Then at ten, it was on again to Hong Kong. No, my dad was not in the military. He was just a roving architect. Actually, the moves were for better job opportunities and then to be closer to my mom’s family in Hong Kong. Here, I attended a very Harry-Potteresque British high school, said ‘to-mah-to’ instead of ‘to-may-to’ and thought it cool to pepper my speech with ‘Bloody Hell.’ You see, schools in Malaysia and Singapore back then were taught in English, and my mom had to decide if my education should continue in English or in my native Cantonese (which wasn’t so native anymore because of said education in English), and she finally decided that I had enough to deal with (new school, new friends, new country) without having to learn in a different language.
Much as I disliked secondary school and all the stuffy authoritative teaching attitudes, it was here in Mr. Harry’s (Yep, that was his name. I’m not making it up) First Form English class (roughly seventh grade in the American system) that I got turned on to writing. Our assignment was to create an island and make up its towns and landmarks, including mountains and rivers. It was my first experience at creating an imaginary world and it was a blast.

Bring Out Your Dead:

Charles Lee: @Goofyfan_Chuck on Twitter

The samurai he drew was dirty, and tattered, a far cry from how he and his room looked. As he was getting warmed up, he yelled from his room “Bianca! B! You awake yet?”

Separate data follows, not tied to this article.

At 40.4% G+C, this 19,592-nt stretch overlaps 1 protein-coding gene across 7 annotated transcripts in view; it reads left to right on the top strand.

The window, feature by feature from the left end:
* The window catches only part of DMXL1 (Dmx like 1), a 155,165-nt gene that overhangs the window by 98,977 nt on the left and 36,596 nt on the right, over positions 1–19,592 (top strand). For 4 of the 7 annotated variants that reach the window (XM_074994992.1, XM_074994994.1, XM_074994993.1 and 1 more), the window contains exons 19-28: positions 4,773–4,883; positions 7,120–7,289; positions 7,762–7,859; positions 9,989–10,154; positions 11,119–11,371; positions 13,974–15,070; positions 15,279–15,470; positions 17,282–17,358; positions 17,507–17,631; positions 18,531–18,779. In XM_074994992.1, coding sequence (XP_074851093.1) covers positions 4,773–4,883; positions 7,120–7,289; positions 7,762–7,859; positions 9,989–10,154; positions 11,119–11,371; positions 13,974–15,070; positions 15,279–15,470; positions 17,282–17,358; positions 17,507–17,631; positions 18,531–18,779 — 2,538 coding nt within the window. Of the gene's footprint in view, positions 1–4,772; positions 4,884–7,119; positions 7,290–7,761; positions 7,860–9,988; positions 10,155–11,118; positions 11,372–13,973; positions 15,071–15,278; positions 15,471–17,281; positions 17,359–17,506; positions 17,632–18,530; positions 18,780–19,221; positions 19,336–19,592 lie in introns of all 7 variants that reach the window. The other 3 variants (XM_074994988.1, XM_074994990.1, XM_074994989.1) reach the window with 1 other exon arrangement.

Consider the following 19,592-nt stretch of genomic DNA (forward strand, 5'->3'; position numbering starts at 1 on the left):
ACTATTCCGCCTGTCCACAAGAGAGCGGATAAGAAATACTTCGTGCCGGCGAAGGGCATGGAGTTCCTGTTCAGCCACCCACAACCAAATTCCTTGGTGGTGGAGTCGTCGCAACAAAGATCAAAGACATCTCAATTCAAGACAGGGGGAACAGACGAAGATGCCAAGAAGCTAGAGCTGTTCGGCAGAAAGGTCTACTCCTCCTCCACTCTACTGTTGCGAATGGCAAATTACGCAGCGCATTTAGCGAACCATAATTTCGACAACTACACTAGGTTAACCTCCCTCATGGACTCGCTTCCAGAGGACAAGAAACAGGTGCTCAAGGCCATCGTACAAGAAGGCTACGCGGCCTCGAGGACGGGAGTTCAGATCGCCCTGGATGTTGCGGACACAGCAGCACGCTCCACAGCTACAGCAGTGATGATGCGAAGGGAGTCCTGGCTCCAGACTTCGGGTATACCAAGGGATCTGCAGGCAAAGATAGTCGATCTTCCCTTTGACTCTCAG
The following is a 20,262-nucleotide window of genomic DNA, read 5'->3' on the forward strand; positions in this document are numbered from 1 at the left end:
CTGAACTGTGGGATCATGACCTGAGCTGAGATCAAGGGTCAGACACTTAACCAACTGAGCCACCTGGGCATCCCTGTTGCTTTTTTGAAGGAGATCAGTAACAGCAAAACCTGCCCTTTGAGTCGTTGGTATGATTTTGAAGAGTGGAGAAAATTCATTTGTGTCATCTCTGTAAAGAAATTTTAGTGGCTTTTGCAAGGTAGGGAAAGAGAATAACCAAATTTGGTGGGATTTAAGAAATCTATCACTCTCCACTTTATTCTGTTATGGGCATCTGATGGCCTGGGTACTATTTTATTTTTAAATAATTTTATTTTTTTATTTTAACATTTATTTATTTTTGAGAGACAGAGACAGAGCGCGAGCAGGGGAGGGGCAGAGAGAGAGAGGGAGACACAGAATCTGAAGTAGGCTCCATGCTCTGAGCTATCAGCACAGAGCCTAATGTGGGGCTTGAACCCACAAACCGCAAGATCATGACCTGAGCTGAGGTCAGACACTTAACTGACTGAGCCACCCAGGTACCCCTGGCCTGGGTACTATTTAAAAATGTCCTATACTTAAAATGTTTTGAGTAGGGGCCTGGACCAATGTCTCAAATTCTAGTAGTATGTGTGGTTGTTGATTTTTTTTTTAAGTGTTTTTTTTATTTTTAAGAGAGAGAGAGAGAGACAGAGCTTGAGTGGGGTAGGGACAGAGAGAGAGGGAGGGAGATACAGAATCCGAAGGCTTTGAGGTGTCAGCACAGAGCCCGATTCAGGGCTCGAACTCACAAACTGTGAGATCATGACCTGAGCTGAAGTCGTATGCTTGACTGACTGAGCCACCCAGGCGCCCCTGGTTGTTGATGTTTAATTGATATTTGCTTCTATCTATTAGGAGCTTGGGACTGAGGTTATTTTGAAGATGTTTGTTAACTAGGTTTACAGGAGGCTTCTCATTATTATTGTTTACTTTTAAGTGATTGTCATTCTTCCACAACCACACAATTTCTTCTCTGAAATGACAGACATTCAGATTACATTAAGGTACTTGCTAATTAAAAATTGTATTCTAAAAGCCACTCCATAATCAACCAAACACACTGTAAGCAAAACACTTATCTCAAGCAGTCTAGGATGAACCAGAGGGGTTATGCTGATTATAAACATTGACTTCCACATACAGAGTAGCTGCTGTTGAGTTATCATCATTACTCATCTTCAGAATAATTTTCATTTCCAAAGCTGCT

When he stopped yelling, the pencil he was sketching with slipped through his grasp. The black graphite pencil just lay there; Joseph pondered. “Maybe today is the day,” he uttered to himself.
Knowing his father’s side of the family had levels of telekinesis, he knew it had to be, in some form, in his genetic makeup. He was also aware that it seemed to have skipped his father, as he hoped it didn’t become recessive in him as well.
He stretched out his hand, hoping the pencil would fly from the floor, and land between his fingertips. “Come on! Get in there! Fly….” He struggled and strained; he knew that if anyone were watching, they’d laugh at the absurdity of it.
“Forget it,” he sighed to himself. “It was pointless for me to try to — come on! Here we go!” He stressed even further to let the pencil leave the floor, but to no avail. He gave up, and picked up the pencil manually.
He continued to draw his tattered samurai, occasionally yelling through the walls “Biance, are you up yet?”